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PostPosted: Mon Oct 06, 2014 2:13 pm 
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Online trolls: who’s hounding who?

Brendan O’Neill

Free Speech

Brenda Leyland's death suggests trollhunters are far worse than trolls.

6 October 2014

What is the greatest menace to the liberty and liveliness of the internet? Is it, as we’re forever being told, ‘trolls’, those mostly anonymous saddos who live on Twitter and lurk in discussion threads, hurling offensive and sometimes abusive comments at people? Or is it the trollhunters, the self-styled cleansers of internet culture who have marshalled the media, the police, the courts, the prison system and the political class to their mission of exposing trolls and mopping up the online world?

It’s the latter. Trollhunters are the scourge of the internet. Yes, trolls can be annoying, and even scary sometimes. I’ve had my fair share of emailed death threats, discussion threads devoted to telling me what a cock I am, and even a bag of s*** with one of my articles in it hand-delivered to my office (old-school trolling). But the trollhunters, from misogyny-policing feminists to the papers that splash photos of trolls across their front pages to the police who arrest them in dawn raids, do something far worse than any vocab-challenged bloke with a grudge and an internet connection could ever hope to achieve. They chill and sanitise the internet, and invite the criminalisation of more and more forms of online speech.

This morning it is reported that Brenda Leyland, a 63-year-old who was suspected of trolling the parents of murdered schoolgirl Madeleine McCann, has been ‘found dead’ in a hotel room. It is thought she committed suicide. If this is true, we may never discover why: as the Samaritans never tire of telling us, there is rarely one single cause to a suicide. But we do know that Ms Leyland’s death followed her exposure as a ‘troll’ by Sky News. A Sky reporter doorstepped her and informed her she was one of ‘dozens’ of trolls whose anonymous online behaviour had been reported to the police by supporters of the McCanns and was now being investigated.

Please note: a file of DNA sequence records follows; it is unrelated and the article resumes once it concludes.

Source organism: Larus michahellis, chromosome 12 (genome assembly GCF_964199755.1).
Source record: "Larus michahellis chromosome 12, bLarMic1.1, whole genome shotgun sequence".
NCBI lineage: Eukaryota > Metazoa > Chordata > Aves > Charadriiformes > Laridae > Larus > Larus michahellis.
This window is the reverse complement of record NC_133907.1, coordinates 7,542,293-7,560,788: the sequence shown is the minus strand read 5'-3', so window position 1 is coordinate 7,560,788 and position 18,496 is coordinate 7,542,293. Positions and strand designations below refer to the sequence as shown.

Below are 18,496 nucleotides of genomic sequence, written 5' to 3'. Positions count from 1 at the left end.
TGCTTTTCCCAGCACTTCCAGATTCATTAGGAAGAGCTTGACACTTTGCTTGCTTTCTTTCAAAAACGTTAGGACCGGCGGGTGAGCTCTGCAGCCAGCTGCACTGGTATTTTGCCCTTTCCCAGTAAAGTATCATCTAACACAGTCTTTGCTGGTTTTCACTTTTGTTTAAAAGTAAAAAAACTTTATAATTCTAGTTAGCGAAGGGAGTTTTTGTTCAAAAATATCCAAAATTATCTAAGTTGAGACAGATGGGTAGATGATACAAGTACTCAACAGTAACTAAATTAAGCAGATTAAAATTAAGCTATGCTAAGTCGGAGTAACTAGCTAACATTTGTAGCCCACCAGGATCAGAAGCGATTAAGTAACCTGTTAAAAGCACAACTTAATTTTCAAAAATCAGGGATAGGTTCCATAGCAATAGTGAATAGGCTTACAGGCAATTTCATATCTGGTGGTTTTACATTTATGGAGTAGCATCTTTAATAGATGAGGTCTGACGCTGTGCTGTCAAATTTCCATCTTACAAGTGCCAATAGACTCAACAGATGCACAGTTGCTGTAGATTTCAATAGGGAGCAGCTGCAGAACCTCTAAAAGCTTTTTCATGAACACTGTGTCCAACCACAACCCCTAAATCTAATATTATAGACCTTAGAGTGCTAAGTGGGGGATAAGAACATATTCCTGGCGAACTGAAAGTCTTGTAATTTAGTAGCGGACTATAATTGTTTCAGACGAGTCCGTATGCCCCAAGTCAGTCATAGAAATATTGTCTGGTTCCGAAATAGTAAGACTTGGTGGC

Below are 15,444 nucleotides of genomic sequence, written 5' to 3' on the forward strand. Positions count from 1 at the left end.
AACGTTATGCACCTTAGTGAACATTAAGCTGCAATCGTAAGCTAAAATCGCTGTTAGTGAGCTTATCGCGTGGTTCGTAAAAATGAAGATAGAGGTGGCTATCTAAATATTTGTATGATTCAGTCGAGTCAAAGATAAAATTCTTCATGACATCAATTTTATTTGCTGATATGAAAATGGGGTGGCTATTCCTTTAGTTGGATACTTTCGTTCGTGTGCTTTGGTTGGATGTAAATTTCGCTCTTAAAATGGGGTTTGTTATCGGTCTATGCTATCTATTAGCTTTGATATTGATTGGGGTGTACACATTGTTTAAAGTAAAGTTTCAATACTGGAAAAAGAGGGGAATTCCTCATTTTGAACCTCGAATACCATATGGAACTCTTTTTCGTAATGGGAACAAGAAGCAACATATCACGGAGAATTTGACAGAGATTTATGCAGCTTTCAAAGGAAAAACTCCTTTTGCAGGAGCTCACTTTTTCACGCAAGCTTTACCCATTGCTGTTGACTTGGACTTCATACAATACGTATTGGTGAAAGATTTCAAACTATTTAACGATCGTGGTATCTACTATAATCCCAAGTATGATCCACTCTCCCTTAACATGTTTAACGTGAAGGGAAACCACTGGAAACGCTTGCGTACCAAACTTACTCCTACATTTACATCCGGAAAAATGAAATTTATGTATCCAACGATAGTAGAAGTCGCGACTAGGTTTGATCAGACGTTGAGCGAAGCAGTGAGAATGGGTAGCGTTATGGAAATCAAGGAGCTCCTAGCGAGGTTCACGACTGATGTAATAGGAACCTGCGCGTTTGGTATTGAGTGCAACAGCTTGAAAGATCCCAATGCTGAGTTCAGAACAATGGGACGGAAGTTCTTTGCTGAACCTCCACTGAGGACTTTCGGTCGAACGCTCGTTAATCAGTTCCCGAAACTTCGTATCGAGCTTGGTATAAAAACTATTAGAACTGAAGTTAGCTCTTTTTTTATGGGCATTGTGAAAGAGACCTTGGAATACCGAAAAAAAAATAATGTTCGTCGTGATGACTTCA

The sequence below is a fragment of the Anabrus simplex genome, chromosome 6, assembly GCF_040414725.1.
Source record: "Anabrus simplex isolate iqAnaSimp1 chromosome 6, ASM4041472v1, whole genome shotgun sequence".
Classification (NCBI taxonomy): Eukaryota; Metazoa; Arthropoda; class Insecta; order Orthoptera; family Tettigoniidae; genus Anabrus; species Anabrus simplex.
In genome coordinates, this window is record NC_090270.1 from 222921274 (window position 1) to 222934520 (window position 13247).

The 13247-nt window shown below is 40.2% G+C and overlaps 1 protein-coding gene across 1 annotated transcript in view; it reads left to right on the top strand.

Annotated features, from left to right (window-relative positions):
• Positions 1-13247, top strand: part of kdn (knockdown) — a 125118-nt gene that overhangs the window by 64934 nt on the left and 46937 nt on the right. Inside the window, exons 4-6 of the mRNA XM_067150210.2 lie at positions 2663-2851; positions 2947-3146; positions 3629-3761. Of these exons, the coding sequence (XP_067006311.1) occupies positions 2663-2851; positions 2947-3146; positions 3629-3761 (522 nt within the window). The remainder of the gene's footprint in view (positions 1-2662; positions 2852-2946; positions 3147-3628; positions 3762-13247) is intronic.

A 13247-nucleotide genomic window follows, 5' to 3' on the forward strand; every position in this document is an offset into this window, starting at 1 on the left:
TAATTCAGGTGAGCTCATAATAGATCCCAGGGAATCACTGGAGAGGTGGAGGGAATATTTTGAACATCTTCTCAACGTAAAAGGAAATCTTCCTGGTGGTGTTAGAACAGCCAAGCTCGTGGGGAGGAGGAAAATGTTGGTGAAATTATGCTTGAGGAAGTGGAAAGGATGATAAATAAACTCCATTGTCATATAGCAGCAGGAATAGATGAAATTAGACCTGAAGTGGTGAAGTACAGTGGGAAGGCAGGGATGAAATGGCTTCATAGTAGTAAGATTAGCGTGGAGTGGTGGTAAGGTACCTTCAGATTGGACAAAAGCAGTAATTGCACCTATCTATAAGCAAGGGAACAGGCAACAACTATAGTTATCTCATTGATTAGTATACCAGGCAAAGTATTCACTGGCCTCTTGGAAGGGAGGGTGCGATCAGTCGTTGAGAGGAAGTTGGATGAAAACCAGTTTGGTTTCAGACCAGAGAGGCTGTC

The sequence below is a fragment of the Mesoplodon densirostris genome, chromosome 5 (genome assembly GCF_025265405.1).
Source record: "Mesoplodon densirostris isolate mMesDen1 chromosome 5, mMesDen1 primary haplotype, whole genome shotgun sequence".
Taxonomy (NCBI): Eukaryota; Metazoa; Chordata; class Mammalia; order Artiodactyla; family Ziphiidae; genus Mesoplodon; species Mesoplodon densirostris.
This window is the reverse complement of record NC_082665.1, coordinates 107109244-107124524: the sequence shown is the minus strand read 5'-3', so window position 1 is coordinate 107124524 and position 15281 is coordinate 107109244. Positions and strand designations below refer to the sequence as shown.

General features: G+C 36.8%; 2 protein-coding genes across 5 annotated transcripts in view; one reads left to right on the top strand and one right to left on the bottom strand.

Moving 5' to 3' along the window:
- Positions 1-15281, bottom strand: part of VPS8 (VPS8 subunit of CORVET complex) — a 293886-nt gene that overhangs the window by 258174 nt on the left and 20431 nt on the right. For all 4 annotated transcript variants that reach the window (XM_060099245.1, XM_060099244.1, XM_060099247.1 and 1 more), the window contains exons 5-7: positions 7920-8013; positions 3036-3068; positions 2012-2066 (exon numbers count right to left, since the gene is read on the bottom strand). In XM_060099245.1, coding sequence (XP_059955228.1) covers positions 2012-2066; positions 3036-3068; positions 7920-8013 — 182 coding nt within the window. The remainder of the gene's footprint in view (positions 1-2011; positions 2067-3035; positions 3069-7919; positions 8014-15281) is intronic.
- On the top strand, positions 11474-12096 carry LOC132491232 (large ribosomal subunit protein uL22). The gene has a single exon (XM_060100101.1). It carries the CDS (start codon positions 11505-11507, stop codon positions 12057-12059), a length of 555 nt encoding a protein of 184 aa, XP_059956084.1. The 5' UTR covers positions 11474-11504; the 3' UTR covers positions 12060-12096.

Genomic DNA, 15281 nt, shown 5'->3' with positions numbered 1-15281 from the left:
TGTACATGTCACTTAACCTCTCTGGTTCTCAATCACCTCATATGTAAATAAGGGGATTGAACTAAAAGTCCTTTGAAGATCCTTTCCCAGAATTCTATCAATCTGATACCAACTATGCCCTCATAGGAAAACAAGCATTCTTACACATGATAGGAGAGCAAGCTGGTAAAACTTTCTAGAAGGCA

What happened next was blackly ironic: Ms Leyland was trolled. She was, as Anorak magazine described it, ‘monstered’ by the media and by tweeters sympathetic to the McCanns. Images of her made to look like a blood-stained monster spread through Twitter. She was branded old and ugly and a bitch. A Mirror columnist called her a ‘twisted, f*** bitch’. The rest of the media was more polite but nonetheless had a field day at the expense of this ‘churchgoing mother-of-two’ and ‘well-spoken middle-class woman’ who was secretly writing ‘vile’ tweets about the McCanns. Her photo appeared everywhere. And so was the troll trolled, the monster monstered, the woman suspected of writing disgusting tweets subjected to disgusting tweets, the witch burnt. A few hours after this tsunami of anti-troll trolling came her way, Ms Leyland was found dead.

The online mob, the giddy, foul-mouthed organisers of the darkly ironic trolling of this alleged troll, are not responsible for Ms Leyland’s death. If she took her own life, it was her decision, her action. But her treatment over the past 48 hours nonetheless shines a harsh light on the new national bloodsport of hunt-the-troll.

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